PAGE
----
According to a Nexis search, only four news outlets have even mentioned “Blessed July,” which was, in the words of the Foreign Affairs article, “a regime-directed wave of ‘martyrdom’ operations against targets in the West.” All nine articles were editorials or opinion pieces. The New York Times essentially avoided covering the report or the magazine summary of it, as the paper instead excerpted a book co-authored by one of its reporters that relied heavily on the report. Even the Associated Press declined to print a quick mention that preparations for “Blessed July,” again quoting from the magazine article, “were well under way at the time of the coalition invasion.”

The Washington Post, however, did cover the release of the Foreign Affairs article, but with this headline: “U.S. Said To Misread Hussein On Arms.” The not-so-subtle implication of the rather brief story was that Saddam didn’t pose as big a threat as we thought. In the weeks following the Post article, the full report was released and its authors appeared before Congress. Neither event triggered additional coverage.

Even if Post reporters missed the section in the 230-page report on terror training camps operated by the Fedayeen Saddam, the militia of soldiers most loyal to the ruthless ruler, that issue was raised again in Congressional hearings last month. The camps, which were started in 1994, trained some 7,200 Iraqis in the art of terrorism in the first year alone. “Beginning in 1998,” according to the full report, “these camps began hosting ‘Arab volunteers from Egypt, Palestine, Jordan, ‘the Gulf,’ and Syria.’”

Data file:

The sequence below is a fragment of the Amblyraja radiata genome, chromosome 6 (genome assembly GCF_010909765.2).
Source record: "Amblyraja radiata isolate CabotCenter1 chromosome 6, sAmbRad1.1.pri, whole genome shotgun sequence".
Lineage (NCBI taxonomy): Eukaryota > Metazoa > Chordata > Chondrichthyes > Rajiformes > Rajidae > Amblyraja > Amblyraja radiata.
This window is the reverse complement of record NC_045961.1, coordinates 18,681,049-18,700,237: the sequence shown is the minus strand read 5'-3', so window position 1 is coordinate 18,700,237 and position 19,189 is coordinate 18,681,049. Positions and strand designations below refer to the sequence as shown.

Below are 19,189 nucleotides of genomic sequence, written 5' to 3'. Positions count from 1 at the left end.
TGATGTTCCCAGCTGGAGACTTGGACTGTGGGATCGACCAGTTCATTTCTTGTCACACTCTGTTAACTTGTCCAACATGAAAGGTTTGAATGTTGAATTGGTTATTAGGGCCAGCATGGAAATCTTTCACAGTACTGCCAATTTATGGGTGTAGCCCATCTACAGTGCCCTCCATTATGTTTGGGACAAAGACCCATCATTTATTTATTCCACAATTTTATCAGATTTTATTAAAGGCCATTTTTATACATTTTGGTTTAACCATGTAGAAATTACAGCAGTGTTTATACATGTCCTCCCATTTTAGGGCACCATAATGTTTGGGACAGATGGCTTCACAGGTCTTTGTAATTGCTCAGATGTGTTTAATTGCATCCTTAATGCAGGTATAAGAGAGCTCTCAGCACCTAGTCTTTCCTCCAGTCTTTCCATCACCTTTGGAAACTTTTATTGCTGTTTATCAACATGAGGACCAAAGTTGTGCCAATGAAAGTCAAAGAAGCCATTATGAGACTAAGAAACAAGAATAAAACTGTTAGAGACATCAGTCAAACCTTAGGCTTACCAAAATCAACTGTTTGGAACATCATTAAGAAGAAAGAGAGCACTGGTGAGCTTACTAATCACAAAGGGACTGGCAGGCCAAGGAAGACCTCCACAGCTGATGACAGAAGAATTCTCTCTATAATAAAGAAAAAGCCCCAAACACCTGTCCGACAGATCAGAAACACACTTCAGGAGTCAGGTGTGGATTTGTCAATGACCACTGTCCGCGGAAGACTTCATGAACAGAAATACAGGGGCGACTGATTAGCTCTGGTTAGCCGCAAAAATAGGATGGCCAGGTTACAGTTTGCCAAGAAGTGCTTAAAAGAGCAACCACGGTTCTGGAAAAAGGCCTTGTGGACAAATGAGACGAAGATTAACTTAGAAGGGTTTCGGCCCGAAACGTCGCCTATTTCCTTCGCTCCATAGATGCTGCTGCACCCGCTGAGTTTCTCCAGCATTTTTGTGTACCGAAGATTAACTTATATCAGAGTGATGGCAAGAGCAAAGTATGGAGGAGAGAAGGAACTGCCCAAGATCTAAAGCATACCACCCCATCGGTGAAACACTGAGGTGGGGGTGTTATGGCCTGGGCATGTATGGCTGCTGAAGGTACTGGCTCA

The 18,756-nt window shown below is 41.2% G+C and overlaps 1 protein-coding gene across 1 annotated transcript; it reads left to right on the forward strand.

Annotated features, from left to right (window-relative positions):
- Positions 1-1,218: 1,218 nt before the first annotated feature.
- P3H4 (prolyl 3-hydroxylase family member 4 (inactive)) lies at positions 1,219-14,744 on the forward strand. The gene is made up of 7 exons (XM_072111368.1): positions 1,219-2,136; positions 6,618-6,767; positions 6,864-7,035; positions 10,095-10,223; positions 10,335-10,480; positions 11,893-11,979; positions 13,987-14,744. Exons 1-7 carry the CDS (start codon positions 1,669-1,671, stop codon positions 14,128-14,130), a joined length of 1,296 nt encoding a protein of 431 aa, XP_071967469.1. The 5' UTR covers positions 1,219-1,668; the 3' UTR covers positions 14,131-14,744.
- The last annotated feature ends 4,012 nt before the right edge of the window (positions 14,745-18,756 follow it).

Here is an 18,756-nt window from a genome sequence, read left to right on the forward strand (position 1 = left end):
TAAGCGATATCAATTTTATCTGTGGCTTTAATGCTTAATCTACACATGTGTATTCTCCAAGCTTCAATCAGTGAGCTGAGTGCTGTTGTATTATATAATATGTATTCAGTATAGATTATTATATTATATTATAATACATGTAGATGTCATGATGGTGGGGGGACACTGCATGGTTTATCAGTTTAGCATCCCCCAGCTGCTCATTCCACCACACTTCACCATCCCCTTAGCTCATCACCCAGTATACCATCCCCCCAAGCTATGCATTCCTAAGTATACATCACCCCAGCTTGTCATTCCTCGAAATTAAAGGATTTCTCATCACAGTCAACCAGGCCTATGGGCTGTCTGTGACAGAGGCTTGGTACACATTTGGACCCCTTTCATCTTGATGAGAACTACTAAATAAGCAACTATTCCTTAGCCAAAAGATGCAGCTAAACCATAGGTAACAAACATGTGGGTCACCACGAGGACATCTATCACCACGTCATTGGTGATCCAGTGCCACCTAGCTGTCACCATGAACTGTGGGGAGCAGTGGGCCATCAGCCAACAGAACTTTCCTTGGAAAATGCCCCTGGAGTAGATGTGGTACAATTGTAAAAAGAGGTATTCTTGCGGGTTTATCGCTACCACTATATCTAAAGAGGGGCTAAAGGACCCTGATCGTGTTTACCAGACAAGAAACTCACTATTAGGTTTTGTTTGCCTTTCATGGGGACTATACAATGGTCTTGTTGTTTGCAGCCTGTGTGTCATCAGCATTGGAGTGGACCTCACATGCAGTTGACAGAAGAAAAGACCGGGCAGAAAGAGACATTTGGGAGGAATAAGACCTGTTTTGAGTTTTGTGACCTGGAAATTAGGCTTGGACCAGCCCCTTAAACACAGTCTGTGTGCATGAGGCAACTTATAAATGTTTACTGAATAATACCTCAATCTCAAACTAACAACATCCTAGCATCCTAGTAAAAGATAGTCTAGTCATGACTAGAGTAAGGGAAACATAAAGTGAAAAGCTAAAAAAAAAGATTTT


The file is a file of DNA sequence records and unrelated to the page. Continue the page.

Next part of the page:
So in the late 1990’s and beyond, during which time conventional wisdom tells us that Saddam was “contained,” Iraq was training thousands of terrorists from across the Arab world. Saddam was not slowing down. “The training activity of the groups were increasing both internal and apparently external. It was increasing over time,” testified Lt. Col. Kevin Woods (retired), the report’s chief author.

Many Democrats, leading leftists, and even ostensibly objective members of the Fourth Estate scoff at Bush’s contention that the war in Iraq was a necessary component of the war on terror. Yet when fairly compelling proof emerges that Saddam was actively involved in both training terrorists and planning attacks, the collective response was silence.

Most baffling, though, is that the White House has been equally silent.

Had President Bush made even one mention of “Blessed July,” Saddam’s plans for a “wave of ‘martyrdom’ operations” would have dominated cable newscasts and newspaper headlines for at least a day. Maybe not dominated, but it would have garnered at least some attention.

Had the White House press office decided that the mainstream media couldn’t be trusted to disseminate the information accurately, it could have at least highlighted Saddam’s terror training camps for friendly columnists, talk hosts, and bloggers. It didn’t.

The White House doesn’t believe in re-fighting the decision to go to war, which is painfully logical. But politics isn’t logical. Neither are Bush’s political enemies. If the President wants people to trust that he made the right call by toppling Saddam, he needs to reiterate everyday what we know: Saddam was a threat who could no longer be tolerated.

“Blessed July” and Saddam’s terror training camps would be as good a place as any to start.

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Joel Mowbray is author of Dangerous Diplomacy: How the State Department Threatens America’s Security.

Monday, May 08, 2006

William F. Buckley Jr.: Is There a Solution?

May 05, 2006, 1:04 p.m.

I was back home after three days at the Mayo Clinic, and I sat with my wife, having decided on an evening of television. To this end we looked in the morning paper and saw the listing for the story of Bette Davis, coming on at 9 p.m. This was appealing, inasmuch as when I was about fifteen, I fancied my future as Mr. Bette Davis—though that was a contingent romance, if Betty Hutton would not have me. And it was especially embittering given that Bette married just about everybody else, and I was saddled with the mother of the author of Thank You for Smoking.